I want to start this blog post by thanking all of my friends, family, co-workers and everyone else for their support and concern for me. It means a lot.
Saturday evening I received a text message from my photo editor saying riot police were being dispatched in response to heated confrontations between angry protestors and Milwaukee Police on Sherman Blvd. and Burleigh St. in Milwaukee. I told my editor I was headed out to see what was happening.
I grew up in Milwaukee and am interning at the Milwaukee Journal Sentinel. I lived at home this summer to help save money for school in the fall. My dad insisted on being my driver so he drove us three minutes down the road to the scene.
Several smaller, violent protests have rattled this area over the summer, most of those incidents involving only a couple dozen people. Last night, however, we arrived to the intersection to see a car on Sherman and Auer St. beginning to go up in flames – not at all what I was expecting. I jumped out of the car, cameras slung around both shoulders. A few short steps onto the street and I was immediately greeted with racial slurs thrown at me from both sides as I jogged north towards the burning car.
I stood in the median of the road and began snapping photos. I looked to my left and saw a line of riot police headed from the side street, Auer, towards Sherman Blvd. As I lifted up my camera, in my right peripheral vision I saw a silhouetted hand rise from a large group of around 100 people with a gun. I counted around 10 gunshots fired in quick succession into the air.
I ran for cover behind a large Chevy Suburban on the other side of the street where I found two fellow Milwaukee Journal Sentinel reporters, Aaron Mak and Jacob Carpenter. I began to frantically pray for my safety, Aaron and Jake’s safety, and everyone around me. I raised my camera and took photos of riot police ducking for safety behind trees, homes and cars. Police cars zoomed through the side streets at high rates of speed with lights flashing and sirens on full blast trying to disperse the crowd. It was an incredibly tense and scary few minutes.
When people began to return to the street after a few moments I took a few photos of bystanders watching the car burn. Fire trucks were now responding to the fire.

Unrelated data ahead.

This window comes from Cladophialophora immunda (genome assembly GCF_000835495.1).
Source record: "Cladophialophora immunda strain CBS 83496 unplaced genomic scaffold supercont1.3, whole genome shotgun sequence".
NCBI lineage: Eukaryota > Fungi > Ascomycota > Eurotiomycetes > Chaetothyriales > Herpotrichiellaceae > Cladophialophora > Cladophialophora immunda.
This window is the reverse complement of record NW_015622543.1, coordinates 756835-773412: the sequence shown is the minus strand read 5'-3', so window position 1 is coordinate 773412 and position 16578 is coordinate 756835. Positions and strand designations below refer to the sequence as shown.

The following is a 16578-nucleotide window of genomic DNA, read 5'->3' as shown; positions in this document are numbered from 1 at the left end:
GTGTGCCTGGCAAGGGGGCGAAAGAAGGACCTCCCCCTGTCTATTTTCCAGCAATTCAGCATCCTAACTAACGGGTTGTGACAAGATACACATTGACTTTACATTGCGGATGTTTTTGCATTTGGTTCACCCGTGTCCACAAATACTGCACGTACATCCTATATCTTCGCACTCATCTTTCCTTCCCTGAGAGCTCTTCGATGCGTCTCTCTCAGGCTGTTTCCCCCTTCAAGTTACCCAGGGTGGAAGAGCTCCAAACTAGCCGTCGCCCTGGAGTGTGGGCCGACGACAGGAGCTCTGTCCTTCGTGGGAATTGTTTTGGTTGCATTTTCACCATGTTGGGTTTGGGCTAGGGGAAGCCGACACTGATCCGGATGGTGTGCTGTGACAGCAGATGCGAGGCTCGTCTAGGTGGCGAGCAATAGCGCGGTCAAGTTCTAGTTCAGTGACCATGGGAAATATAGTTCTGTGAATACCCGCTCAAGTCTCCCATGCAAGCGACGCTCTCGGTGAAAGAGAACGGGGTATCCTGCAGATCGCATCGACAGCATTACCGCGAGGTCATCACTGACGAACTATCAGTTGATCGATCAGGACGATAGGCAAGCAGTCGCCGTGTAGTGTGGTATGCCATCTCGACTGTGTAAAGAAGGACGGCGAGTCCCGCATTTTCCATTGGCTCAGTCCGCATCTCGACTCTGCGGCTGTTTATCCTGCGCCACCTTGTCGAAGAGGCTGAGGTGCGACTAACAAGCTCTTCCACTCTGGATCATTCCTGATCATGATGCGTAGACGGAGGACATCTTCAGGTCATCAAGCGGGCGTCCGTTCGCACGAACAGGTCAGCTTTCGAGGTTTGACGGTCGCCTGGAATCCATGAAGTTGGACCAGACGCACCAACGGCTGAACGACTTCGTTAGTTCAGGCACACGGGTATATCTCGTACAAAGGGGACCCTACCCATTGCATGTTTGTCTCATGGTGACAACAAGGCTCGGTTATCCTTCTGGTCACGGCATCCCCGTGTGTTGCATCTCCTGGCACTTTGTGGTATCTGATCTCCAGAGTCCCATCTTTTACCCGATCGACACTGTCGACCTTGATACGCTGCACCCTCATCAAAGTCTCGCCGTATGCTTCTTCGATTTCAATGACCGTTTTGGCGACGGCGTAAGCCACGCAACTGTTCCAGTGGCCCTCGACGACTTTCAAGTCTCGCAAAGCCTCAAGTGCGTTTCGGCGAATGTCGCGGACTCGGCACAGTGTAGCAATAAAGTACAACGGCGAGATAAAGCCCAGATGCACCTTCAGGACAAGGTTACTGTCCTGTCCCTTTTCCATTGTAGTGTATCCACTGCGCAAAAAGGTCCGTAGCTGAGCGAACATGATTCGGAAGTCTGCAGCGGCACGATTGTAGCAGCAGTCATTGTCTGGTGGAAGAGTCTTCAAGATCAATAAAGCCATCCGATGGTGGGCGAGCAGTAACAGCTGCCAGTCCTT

I stood up from behind the Suburban and when I raised my camera, a man from across the street saw me and shouted “Get your white a** out of here! You better not let me f****** catch you!” I stood up, arms raised saying “It’s cool man I’m leaving don’t worry about it,” and began walking away as he quickened his pace towards me. The friendly and caring people around me looked at me with fear in their eyes for me and said “He’s heated man you gotta go! Run man run!”
As I turned around I saw he had begun charging at me, dozens of others joining him from every side. I was now running at full speed and realized I was in utter danger. I estimate the mob was around 20-25 people. I dropped my heavy cameras on the ground and sprinted full speed south towards Burleigh shouting “Help! Help!”
As I rounded the corner towards St. Joseph’s Hospital, I saw out of the corner of my eye Aaron being tackled to the ground by a group of people. I saw arms swinging down on him, hurting him. My adrenaline levels spiked even higher as I ran six blocks towards the hospital. I called my dad and he picked me up. I then called my editor, Sherman Williams, and explained to him what just happened, out of breath, terror in my voice.
I got a call from Aaron who said he was able to retrieve the cameras from the ground where I dropped them. The mob had mistaken Aaron for me, and after a few punches realized it was not me and left him alone. Jacob, Aaron and I rendezvoused back at the newsroom where we began to push out content.
Words can not describe how happy, relieved, and overjoyed I was to see Jacob and Aaron in front of me relatively unscathed. Aaron seriously took one for the team and without his courage we would not have these photos. I owe him one – BIG TIME. Everything could have gone down much worse and I thank God for watching over all of us.
I did not sleep very much for the remainder of the evening. I was glued to the television watching livestream news coverage of protestors setting businesses on fire and looting stores.
I paced throughout the house, hands pulling my hair, knees shaking, my stomach in knots. This was the first time I ever truly felt that my life was in danger. How is this happening? Why? How can we solve this? These questions ran through my mind as I went to sleep, and now blind my vision while I attempt to write this.
The funny thing is – my internship ended on Friday, so I didn’t even need to go to the riot.